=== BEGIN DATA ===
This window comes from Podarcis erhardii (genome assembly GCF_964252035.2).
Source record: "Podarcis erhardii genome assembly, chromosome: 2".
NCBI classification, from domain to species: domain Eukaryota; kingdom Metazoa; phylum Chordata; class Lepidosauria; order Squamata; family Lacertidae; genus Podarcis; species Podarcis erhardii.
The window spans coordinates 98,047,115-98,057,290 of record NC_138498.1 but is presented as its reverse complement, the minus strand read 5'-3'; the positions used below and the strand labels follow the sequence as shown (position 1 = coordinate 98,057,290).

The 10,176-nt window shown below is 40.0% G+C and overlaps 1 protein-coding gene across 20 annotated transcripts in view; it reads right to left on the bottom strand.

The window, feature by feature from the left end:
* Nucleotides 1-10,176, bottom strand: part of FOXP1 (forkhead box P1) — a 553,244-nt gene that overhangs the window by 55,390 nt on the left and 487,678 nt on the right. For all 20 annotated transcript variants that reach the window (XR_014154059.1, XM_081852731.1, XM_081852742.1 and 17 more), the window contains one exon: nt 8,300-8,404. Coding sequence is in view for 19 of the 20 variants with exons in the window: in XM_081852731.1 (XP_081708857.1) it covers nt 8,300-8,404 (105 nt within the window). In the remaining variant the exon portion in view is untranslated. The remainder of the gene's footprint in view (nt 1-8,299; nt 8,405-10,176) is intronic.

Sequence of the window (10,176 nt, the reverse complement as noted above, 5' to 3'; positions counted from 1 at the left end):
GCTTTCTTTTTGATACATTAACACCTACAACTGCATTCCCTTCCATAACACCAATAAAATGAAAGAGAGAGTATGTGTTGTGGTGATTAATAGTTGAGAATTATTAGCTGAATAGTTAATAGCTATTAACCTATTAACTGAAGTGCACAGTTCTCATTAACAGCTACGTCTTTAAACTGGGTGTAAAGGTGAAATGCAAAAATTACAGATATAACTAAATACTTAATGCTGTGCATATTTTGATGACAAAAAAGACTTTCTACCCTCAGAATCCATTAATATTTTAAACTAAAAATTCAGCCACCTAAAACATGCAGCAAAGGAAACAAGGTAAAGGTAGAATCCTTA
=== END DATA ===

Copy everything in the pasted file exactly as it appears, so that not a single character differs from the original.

This window comes from Podarcis erhardii (genome assembly GCF_964252035.2).
Source record: "Podarcis erhardii genome assembly, chromosome: 2".
NCBI classification, from domain to species: domain Eukaryota; kingdom Metazoa; phylum Chordata; class Lepidosauria; order Squamata; family Lacertidae; genus Podarcis; species Podarcis erhardii.
The window spans coordinates 98,047,115-98,057,290 of record NC_138498.1 but is presented as its reverse complement, the minus strand read 5'-3'; the positions used below and the strand labels follow the sequence as shown (position 1 = coordinate 98,057,290).

The 10,176-nt window shown below is 40.0% G+C and overlaps 1 protein-coding gene across 20 annotated transcripts in view; it reads right to left on the bottom strand.

The window, feature by feature from the left end:
* Nucleotides 1-10,176, bottom strand: part of FOXP1 (forkhead box P1) — a 553,244-nt gene that overhangs the window by 55,390 nt on the left and 487,678 nt on the right. For all 20 annotated transcript variants that reach the window (XR_014154059.1, XM_081852731.1, XM_081852742.1 and 17 more), the window contains one exon: nt 8,300-8,404. Coding sequence is in view for 19 of the 20 variants with exons in the window: in XM_081852731.1 (XP_081708857.1) it covers nt 8,300-8,404 (105 nt within the window). In the remaining variant the exon portion in view is untranslated. The remainder of the gene's footprint in view (nt 1-8,299; nt 8,405-10,176) is intronic.

Sequence of the window (10,176 nt, the reverse complement as noted above, 5' to 3'; positions counted from 1 at the left end):
GCTTTCTTTTTGATACATTAACACCTACAACTGCATTCCCTTCCATAACACCAATAAAATGAAAGAGAGAGTATGTGTTGTGGTGATTAATAGTTGAGAATTATTAGCTGAATAGTTAATAGCTATTAACCTATTAACTGAAGTGCACAGTTCTCATTAACAGCTACGTCTTTAAACTGGGTGTAAAGGTGAAATGCAAAAATTACAGATATAACTAAATACTTAATGCTGTGCATATTTTGATGACAAAAAAGACTTTCTACCCTCAGAATCCATTAATATTTTAAACTAAAAATTCAGCCACCTAAAACATGCAGCAAAGGAAACAAGGTAAAGGTAGAATCCTTA